Thursday, June 30, 2011

Hebrew Insights into Parashat Chu'kat – Bamidbar (Numbers) 19 – 22:1

Hebrew Insights into Parashat Chu'kat – Bamidbar (Numbers) 19 – 22:1

This week’s Parashat Chu'kat (“statute of…”), not unlike many of the other Parashot, deals with several issues, some of which are unrelated or appear to be so. Moreover, a number of these topics are clouded over with an air of mystery, or at least with insufficient information, leaving us wondering as to their full meaning. Nechama Leibowitz [1] lists for us some of the queries which our Parasha gives rise to:
1) Chapter 19: “The chapter on the red heifer… is one of the most mystifying in the Torah…
[which] even the wisdom of the wisest of men failed to fathom.”
2) Chapter 20:7-13: “What was Moses’ sin for which he was so severely punished?”
3) Chapter 20:14-21: “What was the point of referring to all their [Israel’s] travail? Did
Moses wish to arouse their [the Edomites’] compassion?”
4) Chapter 21:1-3: “What made the King of Arad attack the Israelites? Especially with view to
the assertion made in the Song of the Red Sea that all the nations of the world were terror-
struck by the Divine miracles and dared not interfere with Israel (Ex. 15:14-15)?”
5) Chapter 21:4-9: “The serpents’ description as “fiery,” which in Hebrew is seraphim
[s’rafim], is curious in itself, but more so is this method given to Moses to heal the victims
[which] is somewhat strange” and “has puzzled many commentators…”

Although we shall not make an attempt to solve these puzzles, word investigations may help us to connect some of these ideas and discover a possible ‘internal logic’ within Parashat Chu’kat.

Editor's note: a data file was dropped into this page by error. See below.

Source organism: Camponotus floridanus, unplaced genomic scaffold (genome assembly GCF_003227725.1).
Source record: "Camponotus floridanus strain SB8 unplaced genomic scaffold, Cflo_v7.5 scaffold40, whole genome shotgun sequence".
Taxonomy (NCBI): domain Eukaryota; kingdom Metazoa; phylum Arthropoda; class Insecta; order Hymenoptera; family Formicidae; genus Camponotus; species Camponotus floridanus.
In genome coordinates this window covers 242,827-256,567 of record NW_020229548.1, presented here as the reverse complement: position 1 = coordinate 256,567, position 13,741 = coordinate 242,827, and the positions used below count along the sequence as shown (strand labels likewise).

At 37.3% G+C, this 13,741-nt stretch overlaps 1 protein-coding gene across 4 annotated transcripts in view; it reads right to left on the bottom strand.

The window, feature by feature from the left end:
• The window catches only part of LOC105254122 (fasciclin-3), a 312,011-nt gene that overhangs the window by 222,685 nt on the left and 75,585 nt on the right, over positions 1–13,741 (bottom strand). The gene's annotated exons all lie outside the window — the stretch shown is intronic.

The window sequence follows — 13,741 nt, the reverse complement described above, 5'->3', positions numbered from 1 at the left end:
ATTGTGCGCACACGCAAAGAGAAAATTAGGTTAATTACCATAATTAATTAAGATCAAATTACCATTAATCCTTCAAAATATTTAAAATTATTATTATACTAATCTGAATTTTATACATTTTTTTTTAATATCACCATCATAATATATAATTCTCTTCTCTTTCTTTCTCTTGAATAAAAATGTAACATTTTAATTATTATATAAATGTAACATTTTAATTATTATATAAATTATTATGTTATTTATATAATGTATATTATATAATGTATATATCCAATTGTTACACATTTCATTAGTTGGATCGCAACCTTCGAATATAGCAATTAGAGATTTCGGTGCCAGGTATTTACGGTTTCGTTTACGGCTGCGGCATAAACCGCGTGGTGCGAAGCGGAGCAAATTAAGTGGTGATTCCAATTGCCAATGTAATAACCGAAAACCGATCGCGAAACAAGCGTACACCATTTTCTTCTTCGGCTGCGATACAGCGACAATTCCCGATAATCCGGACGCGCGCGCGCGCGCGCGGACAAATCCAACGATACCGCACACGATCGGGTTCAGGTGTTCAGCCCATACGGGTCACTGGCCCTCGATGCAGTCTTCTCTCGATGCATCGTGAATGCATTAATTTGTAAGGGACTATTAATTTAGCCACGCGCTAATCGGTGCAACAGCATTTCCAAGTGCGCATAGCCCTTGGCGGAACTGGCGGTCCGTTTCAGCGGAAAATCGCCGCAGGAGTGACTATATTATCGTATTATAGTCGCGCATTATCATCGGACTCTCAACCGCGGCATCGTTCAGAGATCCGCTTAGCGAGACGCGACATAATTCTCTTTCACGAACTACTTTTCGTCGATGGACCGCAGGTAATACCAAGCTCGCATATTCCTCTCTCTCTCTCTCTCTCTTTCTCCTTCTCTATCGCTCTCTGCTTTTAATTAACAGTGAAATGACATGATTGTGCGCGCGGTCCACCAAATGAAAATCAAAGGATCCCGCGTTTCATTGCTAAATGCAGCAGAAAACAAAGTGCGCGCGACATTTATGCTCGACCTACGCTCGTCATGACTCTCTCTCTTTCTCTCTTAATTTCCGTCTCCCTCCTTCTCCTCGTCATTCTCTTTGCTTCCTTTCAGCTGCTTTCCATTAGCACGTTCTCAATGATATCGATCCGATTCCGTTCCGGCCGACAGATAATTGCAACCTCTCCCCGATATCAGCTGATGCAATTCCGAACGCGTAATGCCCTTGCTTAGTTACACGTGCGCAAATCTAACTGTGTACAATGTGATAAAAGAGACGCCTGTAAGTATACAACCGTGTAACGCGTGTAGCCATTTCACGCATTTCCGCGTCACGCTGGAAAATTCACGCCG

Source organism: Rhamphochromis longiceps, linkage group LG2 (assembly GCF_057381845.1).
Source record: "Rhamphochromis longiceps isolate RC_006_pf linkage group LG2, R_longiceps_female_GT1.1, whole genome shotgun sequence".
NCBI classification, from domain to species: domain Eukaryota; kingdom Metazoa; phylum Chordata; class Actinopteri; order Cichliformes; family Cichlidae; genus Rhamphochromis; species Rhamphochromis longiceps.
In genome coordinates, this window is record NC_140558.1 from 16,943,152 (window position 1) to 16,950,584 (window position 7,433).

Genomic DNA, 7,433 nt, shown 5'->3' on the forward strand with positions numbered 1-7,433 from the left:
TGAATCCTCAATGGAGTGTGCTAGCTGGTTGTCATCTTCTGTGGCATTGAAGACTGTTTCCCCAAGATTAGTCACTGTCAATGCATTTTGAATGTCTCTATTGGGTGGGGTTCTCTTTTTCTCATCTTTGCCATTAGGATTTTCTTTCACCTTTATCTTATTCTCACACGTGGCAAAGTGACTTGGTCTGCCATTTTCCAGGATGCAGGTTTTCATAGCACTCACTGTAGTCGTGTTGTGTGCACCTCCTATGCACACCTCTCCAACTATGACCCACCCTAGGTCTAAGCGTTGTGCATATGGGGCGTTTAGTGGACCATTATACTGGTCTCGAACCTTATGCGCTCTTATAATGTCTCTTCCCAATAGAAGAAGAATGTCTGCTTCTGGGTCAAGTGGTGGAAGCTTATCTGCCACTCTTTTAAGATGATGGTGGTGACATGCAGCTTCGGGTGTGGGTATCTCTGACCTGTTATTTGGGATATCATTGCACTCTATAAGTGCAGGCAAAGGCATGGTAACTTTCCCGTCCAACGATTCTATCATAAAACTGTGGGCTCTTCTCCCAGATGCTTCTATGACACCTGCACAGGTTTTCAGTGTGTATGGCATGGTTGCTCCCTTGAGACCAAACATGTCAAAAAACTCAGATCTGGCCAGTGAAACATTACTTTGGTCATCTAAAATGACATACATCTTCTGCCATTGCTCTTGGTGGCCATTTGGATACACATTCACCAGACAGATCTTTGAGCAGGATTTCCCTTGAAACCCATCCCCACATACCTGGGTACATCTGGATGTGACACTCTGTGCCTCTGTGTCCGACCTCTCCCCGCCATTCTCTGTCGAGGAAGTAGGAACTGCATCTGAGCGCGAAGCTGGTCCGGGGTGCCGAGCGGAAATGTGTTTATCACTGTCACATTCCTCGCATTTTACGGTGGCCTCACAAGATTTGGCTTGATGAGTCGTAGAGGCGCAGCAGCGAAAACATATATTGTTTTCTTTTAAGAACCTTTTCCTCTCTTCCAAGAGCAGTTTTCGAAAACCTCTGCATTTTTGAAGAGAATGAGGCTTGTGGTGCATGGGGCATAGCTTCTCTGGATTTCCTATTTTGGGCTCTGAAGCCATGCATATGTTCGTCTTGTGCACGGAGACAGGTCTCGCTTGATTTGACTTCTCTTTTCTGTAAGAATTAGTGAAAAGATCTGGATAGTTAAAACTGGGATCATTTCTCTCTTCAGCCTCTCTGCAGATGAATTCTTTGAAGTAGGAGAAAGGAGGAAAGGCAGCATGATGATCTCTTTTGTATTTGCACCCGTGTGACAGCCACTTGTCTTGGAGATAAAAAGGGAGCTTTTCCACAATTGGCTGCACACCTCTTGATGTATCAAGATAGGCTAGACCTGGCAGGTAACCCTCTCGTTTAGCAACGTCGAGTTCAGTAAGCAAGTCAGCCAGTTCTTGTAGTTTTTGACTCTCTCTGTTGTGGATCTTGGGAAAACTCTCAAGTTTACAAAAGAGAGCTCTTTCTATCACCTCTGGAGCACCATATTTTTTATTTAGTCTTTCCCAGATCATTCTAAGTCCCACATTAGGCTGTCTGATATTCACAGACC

The red heifer, described as being "without blemish, in which there is no defect (“t’mee’ma”) and on which a yoke has never come”, is “para – cow – aduma - red” (19:2). As far back as Parashat B’resheet (Genesis 1-6:8) we noted that “man” – “a’dam” – is ‘rooted’ in “adama,” “earth” and that “dam” is “blood,” and hence the color “red.” Thus, the animal used in the purification process, whose blood was to be sprinkled (ref. 19:4) was ‘earthy,’ but was also without blemish or defect, recalling the humanity of Messiah (who “was in all points tempted as we are,” Heb. 4:15), as well as His perfection (“a lamb without blemish and without spot,” 1Pet. 1:19). Messiah is also the One who turns our scarlet sins, making them as white as snow and wool (ref. Is. 1:18). The mixture contained the ashes of the red heifer and the “scarlet of a [special] worm (tolah),” referring to the same scarlet (of the sins) that we just read about in Yisha’ya’hu-Isaiah (in both cases literal translation). It was this mixture which was made available to the impure for “cleansing” or “purification,” with the verb used being “yit’cha’teh” (“shall cleanse himself”, v. 12ff). The root of this type of purification is ch.t.a. (chet, tet, alef), which means “sin” (as we have already seen a number of times, e.g. Ex. 29:36; Lev. 6:19; 14:49 etc.). In the past we have noted that the remedy, or cure, for "missing the mark" (i.e. sinning) is already taken into account in sin’s very definition. This principle takes us to another topic of examination contained in the Parasha - the bronze serpent: “And it shall be that everyone who is bitten, when he looks at it, shall live" (21:8). Once again, the very cause of the disease (the serpents’ bite) also becomes, symbolically, its cure. Additionally, the serpents’ rendering as “srafim” (“fiery or burning”, of the root s.r.f – sin, resh, fey) forms another link to the red heifer (whose carcass was to be burnt), as the same root for “burning” is employed several times in the course of the red heifer passage.